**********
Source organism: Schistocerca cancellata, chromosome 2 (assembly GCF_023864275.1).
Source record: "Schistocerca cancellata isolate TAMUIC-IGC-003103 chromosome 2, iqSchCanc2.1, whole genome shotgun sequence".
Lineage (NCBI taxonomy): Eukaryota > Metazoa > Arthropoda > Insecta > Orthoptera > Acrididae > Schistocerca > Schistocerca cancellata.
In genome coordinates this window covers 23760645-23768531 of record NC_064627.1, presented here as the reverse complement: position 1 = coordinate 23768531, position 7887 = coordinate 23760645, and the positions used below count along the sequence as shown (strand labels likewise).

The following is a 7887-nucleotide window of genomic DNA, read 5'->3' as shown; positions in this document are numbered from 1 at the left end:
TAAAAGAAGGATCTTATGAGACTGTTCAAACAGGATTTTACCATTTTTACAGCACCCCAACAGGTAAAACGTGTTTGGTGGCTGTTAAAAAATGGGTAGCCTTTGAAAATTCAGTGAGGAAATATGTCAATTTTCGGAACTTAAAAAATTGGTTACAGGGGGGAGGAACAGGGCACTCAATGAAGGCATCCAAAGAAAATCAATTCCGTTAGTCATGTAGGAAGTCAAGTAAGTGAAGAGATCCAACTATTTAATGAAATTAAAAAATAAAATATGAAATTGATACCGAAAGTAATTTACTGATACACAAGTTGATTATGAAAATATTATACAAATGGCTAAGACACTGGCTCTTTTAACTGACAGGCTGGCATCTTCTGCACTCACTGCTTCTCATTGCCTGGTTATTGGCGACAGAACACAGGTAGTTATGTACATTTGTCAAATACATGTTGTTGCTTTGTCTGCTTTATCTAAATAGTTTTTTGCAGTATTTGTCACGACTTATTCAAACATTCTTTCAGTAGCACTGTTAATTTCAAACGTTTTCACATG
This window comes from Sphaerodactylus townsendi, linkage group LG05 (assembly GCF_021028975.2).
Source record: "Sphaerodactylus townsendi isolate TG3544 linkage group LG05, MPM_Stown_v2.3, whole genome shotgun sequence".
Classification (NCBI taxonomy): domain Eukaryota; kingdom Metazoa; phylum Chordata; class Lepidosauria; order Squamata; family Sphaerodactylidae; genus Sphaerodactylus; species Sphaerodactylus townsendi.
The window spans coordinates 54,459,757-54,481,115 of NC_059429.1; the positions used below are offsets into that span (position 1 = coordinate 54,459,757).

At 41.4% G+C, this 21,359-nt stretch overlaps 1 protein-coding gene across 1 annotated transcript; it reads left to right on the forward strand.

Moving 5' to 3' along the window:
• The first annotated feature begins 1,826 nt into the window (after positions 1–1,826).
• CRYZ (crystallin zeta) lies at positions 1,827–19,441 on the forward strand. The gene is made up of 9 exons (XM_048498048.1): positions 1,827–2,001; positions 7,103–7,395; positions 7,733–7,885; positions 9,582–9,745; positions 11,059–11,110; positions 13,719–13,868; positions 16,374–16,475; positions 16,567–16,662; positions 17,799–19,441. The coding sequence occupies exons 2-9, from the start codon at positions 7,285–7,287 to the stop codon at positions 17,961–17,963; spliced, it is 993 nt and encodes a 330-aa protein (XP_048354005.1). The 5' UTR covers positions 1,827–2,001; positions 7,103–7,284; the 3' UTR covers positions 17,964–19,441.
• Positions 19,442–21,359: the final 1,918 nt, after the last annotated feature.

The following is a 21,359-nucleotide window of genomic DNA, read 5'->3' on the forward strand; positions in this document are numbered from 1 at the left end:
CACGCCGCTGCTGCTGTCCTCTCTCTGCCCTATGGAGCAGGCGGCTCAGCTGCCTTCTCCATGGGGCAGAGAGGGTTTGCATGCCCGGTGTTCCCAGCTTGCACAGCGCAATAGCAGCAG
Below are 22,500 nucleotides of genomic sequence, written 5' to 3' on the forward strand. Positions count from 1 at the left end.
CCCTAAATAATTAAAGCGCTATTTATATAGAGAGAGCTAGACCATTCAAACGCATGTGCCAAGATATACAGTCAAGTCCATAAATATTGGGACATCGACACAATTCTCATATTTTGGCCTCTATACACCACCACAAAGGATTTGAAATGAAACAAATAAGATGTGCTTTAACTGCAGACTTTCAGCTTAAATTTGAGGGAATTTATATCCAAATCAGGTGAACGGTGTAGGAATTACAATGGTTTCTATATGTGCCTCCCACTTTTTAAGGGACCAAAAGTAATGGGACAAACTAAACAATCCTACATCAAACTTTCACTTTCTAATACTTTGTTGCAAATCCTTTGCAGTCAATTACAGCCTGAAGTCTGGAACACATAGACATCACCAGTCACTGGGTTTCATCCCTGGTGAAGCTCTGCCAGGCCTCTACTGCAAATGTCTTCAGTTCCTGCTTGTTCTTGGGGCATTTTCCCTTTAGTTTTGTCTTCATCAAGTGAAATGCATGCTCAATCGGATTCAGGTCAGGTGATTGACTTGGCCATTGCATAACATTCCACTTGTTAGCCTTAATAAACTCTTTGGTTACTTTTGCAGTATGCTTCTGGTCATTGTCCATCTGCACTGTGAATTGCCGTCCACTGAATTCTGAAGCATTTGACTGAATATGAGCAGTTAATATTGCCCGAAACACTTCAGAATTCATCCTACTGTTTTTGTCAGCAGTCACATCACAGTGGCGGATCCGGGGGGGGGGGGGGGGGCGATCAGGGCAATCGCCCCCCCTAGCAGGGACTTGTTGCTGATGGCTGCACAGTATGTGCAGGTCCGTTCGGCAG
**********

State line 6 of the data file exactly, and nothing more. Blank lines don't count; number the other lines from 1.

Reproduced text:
TAAAAGAAGGATCTTATGAGACTGTTCAAACAGGATTTTACCATTTTTACAGCACCCCAACAGGTAAAACGTGTTTGGTGGCTGTTAAAAAATGGGTAGCCTTTGAAAATTCAGTGAGGAAATATGTCAATTTTCGGAACTTAAAAAATTGGTTACAGGGGGGAGGAACAGGGCACTCAATGAAGGCATCCAAAGAAAATCAATTCCGTTAGTCATGTAGGAAGTCAAGTAAGTGAAGAGATCCAACTATTTAATGAAATTAAAAAATAAAATATGAAATTGATACCGAAAGTAATTTACTGATACACAAGTTGATTATGAAAATATTATACAAATGGCTAAGACACTGGCTCTTTTAACTGACAGGCTGGCATCTTCTGCACTCACTGCTTCTCATTGCCTGGTTATTGGCGACAGAACACAGGTAGTTATGTACATTTGTCAAATACATGTTGTTGCTTTGTCTGCTTTATCTAAATAGTTTTTTGCAGTATTTGTCACGACTTATTCAAACATTCTTTCAGTAGCACTGTTAATTTCAAACGTTTTCACATG